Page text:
Our ASP.NET 2 web application handles exceptions very elegantly. We catch exceptions in Global ASAX in Application_Error. From there we log the exception and we show a friendly message to the user.

However, this morning we deployed the latest version of our site. It ran ok for half an hour, but then the App Pool crashed. The site did not come back up until we restored the previous release.

How can I make the app pool crash and skip the normal exception handler? I'm trying to replicate this problem, but with no luck so far.

Update: we found the solution. One of our pages was screenscraping another page. But the URL was configured incorrectly and the page ended up screenscraping itself infinitely, thus causing a stack overflow exception.

  • The event log on the server should tell you what happened, and will give you a better idea of how to replicate it. – Nick Craver Jun 15 '10 at 11:43
  • StackOverflow should do it I think. (try some recursion without a terminating condition) – Martin Smith Jun 15 '10 at 11:44
  • This helped me to debug the same issue on our system: stackoverflow.com/questions/5053708/… – Jenny O'Reilly Sep 5 '14 at 8:50

The most common error that I have see and "pool crash" is the loop call.

public string sMyText
   get {return sMyText;}
   set {sMyText = value;}

Just call the sMyText...


In order to do this, all you need to do is throw any exception (without handling it of course) from outside the context of a request.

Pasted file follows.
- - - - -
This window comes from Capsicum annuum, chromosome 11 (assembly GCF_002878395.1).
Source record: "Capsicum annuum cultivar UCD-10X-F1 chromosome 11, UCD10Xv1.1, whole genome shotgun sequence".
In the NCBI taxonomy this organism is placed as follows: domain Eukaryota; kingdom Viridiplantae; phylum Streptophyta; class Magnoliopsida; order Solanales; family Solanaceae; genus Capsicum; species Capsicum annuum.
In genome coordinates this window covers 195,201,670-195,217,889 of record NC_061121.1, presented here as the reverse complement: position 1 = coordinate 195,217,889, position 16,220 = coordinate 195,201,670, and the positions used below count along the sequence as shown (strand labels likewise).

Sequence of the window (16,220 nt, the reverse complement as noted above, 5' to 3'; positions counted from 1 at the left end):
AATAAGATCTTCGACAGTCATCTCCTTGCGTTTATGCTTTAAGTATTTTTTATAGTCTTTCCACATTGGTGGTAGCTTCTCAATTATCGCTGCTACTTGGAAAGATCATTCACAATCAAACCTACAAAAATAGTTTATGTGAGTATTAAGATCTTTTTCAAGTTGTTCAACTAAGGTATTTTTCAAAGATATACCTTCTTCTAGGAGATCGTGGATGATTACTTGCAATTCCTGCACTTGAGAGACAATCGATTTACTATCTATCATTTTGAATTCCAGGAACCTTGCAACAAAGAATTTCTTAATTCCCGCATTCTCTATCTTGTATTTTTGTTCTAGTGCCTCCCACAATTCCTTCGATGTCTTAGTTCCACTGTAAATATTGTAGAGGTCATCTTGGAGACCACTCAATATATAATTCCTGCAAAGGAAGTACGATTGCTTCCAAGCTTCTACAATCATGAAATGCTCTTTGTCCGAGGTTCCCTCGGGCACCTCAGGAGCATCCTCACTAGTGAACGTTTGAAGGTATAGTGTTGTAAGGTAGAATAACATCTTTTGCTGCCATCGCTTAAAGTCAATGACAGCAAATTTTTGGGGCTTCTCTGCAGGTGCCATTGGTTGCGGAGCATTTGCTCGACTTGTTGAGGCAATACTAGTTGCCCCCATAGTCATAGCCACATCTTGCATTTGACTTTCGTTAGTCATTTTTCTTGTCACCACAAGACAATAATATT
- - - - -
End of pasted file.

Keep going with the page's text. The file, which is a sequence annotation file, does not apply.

For instance, some exception raised on another thread should do it:

protected void Page_Load(object sender, EventArgs e)
   // Create a thread to throw an exception
   var thread = new Thread(() => { throw new ArgumentException(); });

   // Start the thread to throw the exception

   // Wait a short while to give the thread time to start and throw

More information can be found here in the MS Knowledge Base


Aristos' answer is good. I've also seen it done with a stupid override in the Page life cycle too when someone change the overriden method from OnInit to OnLoad without changing the base call so it recursed round in cirlces through the life cycle: i.e.

protected override void OnLoad(EventArgs e)
  //some other most likely rubbish code
  • 1
    ah, yes this is also something that I have see... +1 – Aristos Jun 15 '10 at 13:22

You could try throwing a ThreadAbortException.

Your Answer

By clicking “Post Your Answer”, you agree to our terms of service, privacy policy and cookie policy

Not the answer you're looking for? Browse other questions tagged or ask your own question.